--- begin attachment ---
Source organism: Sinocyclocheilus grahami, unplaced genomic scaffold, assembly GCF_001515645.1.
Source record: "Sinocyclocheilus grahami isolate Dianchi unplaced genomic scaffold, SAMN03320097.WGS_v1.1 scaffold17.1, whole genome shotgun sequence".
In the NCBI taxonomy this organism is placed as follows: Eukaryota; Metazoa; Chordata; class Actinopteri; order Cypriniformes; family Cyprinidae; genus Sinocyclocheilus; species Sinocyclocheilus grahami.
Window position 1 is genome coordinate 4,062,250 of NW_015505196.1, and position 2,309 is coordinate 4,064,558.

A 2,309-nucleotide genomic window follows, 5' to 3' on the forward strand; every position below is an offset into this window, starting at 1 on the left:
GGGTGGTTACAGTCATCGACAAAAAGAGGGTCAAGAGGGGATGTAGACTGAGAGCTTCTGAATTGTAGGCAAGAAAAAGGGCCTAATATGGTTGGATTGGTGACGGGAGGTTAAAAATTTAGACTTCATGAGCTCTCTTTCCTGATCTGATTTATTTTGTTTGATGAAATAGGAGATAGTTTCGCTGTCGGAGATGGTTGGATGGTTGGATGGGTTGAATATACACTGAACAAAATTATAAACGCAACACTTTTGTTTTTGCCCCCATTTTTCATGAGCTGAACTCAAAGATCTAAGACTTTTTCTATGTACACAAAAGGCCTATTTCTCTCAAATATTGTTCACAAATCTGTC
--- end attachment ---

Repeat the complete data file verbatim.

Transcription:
Source organism: Sinocyclocheilus grahami, unplaced genomic scaffold, assembly GCF_001515645.1.
Source record: "Sinocyclocheilus grahami isolate Dianchi unplaced genomic scaffold, SAMN03320097.WGS_v1.1 scaffold17.1, whole genome shotgun sequence".
In the NCBI taxonomy this organism is placed as follows: Eukaryota; Metazoa; Chordata; class Actinopteri; order Cypriniformes; family Cyprinidae; genus Sinocyclocheilus; species Sinocyclocheilus grahami.
Window position 1 is genome coordinate 4,062,250 of NW_015505196.1, and position 2,309 is coordinate 4,064,558.

A 2,309-nucleotide genomic window follows, 5' to 3' on the forward strand; every position below is an offset into this window, starting at 1 on the left:
GGGTGGTTACAGTCATCGACAAAAAGAGGGTCAAGAGGGGATGTAGACTGAGAGCTTCTGAATTGTAGGCAAGAAAAAGGGCCTAATATGGTTGGATTGGTGACGGGAGGTTAAAAATTTAGACTTCATGAGCTCTCTTTCCTGATCTGATTTATTTTGTTTGATGAAATAGGAGATAGTTTCGCTGTCGGAGATGGTTGGATGGTTGGATGGGTTGAATATACACTGAACAAAATTATAAACGCAACACTTTTGTTTTTGCCCCCATTTTTCATGAGCTGAACTCAAAGATCTAAGACTTTTTCTATGTACACAAAAGGCCTATTTCTCTCAAATATTGTTCACAAATCTGTC